June 2109 Blog ~ Habits Are Hard to Break
Updated: Jul 2, 2019
By IFC Coach ~ Amber Crone
It’s nothing new that habits are hard to break. One of the biggest obstacles we face when setting a new goal for ourselves is changing our behavior. We must replace old habits with new and find other ways to do things to succeed. The good news is that it’s possible. The bad news is that it’s not easy.
There are five stages of behavior change according to the transtheoretical model. Precontemplation, contemplation, preparation, action, and maintenance. To briefly explain, these stages relate to first being unaware of the problem at hand then having a realization that change should occur, preparing for that change, and then taking action. The last stage is when you’ve created the habit and are able to maintain this new behavior.
Once you’ve decided that you want to make a change it takes a little planning. The key to creating sustainable habits is to make small changes over time. Being consistent with small changes and being patient about the process will put you on the road to success. If you try to go all in, while the enthusiasm is great, the likelihood of relapsing to old ways is very high. Certain behaviors are going to be easier to adopt, but it can take up to two months for some to adhere to new habits. In the event that you do have a slight or complete relapse, don’t let it discourage you. Get back up, dust yourself off, and try again. Life is full of failures on the road to success.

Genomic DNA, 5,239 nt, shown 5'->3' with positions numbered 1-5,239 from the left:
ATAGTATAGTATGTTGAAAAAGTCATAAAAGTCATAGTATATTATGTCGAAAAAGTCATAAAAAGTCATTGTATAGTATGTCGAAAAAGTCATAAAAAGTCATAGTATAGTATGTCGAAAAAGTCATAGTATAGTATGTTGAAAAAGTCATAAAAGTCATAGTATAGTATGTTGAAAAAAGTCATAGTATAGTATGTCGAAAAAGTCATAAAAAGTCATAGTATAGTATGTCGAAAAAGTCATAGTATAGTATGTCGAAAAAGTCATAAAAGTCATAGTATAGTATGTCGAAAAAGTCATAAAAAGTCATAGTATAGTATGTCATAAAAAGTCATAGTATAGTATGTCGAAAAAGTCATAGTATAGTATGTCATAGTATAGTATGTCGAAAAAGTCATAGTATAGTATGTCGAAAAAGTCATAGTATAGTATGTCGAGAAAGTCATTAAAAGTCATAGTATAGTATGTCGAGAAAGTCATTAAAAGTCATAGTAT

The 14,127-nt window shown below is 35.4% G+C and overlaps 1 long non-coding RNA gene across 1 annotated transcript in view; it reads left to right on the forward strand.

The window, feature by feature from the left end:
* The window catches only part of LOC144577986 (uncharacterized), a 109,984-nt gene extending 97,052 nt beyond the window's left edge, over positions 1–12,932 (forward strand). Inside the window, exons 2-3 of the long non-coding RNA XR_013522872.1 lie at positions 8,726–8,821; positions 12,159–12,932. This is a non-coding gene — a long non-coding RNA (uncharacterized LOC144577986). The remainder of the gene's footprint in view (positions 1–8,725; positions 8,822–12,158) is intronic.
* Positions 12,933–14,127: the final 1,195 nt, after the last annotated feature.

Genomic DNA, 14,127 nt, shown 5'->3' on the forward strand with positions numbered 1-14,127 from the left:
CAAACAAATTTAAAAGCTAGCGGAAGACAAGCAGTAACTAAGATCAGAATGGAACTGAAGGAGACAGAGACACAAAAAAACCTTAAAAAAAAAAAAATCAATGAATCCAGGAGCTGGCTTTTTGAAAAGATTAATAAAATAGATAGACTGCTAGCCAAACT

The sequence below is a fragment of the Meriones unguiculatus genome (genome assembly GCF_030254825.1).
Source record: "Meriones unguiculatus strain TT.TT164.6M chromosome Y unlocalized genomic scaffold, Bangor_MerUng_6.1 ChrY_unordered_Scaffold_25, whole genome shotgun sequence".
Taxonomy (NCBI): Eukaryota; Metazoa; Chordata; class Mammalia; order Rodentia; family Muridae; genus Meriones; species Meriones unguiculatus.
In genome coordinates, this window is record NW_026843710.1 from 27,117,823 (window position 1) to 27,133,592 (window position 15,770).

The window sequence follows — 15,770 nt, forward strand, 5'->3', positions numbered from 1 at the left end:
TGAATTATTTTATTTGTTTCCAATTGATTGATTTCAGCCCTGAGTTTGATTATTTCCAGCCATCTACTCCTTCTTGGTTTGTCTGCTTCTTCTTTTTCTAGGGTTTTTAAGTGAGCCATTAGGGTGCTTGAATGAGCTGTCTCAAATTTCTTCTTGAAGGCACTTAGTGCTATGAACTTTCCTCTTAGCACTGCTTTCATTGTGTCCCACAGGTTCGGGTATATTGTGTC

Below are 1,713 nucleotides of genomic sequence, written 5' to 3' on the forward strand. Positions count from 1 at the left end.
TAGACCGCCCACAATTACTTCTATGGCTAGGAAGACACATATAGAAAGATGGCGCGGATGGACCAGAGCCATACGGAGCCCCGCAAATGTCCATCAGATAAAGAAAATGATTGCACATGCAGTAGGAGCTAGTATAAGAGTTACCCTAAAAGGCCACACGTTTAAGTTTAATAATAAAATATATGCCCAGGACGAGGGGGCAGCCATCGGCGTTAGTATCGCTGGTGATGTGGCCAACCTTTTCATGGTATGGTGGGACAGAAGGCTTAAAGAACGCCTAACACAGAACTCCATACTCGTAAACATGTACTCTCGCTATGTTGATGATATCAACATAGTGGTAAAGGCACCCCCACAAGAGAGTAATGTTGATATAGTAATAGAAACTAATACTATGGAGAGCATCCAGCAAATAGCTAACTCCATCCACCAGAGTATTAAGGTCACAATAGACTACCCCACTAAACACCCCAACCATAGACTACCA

An important component to sustaining change is finding a good support system for yourself. It may be friends, family, a coach/trainer, or even an online community. A support system will help your journey by providing encouragement when you’re not feeling great, supporting your efforts with diet changes or workouts, and help you to maintain accountability.
Another excellent way to steer ourselves onto the desired path is to incorporate some stimulus control. You can make preparations beforehand that will provide a greater chance for the desired behavior to take place. Pack your gym bag the night before so it’s
all ready to go in the morning. Take some time each week to devote to some meal prep, so healthy options are easy to grab. Replace soda with flavored seltzer or something similar. Take the time to log your foods and identify trigger foods then keep them out of the house. Whatever your goals or desired change may be, little things like these can create a greater momentum towards a successful journey.
The most important thing you can do for yourself is find enjoyment in your new ways! Find a workout that you really love. It could be group fitness classes or just going to the gym to lift some weights by yourself (preferably under the direction of a trainer). If you like to dance, take a dance class. If you like to play sports, join a sports league. Explore new recipes to find healthy meals you enjoy and find alternative ways to prepare the foods that you love. Make new friends that have similar goals to support each other in creating new habits. When you find the joy in your new ways adherence will be greater.
It is a slow process to create sustainable behavior change. It will take a little dedication and effort, but you have the power to achieve your goals!
If you'd like to set up a consultation with Amber, please feel free to email her at: firstname.lastname@example.org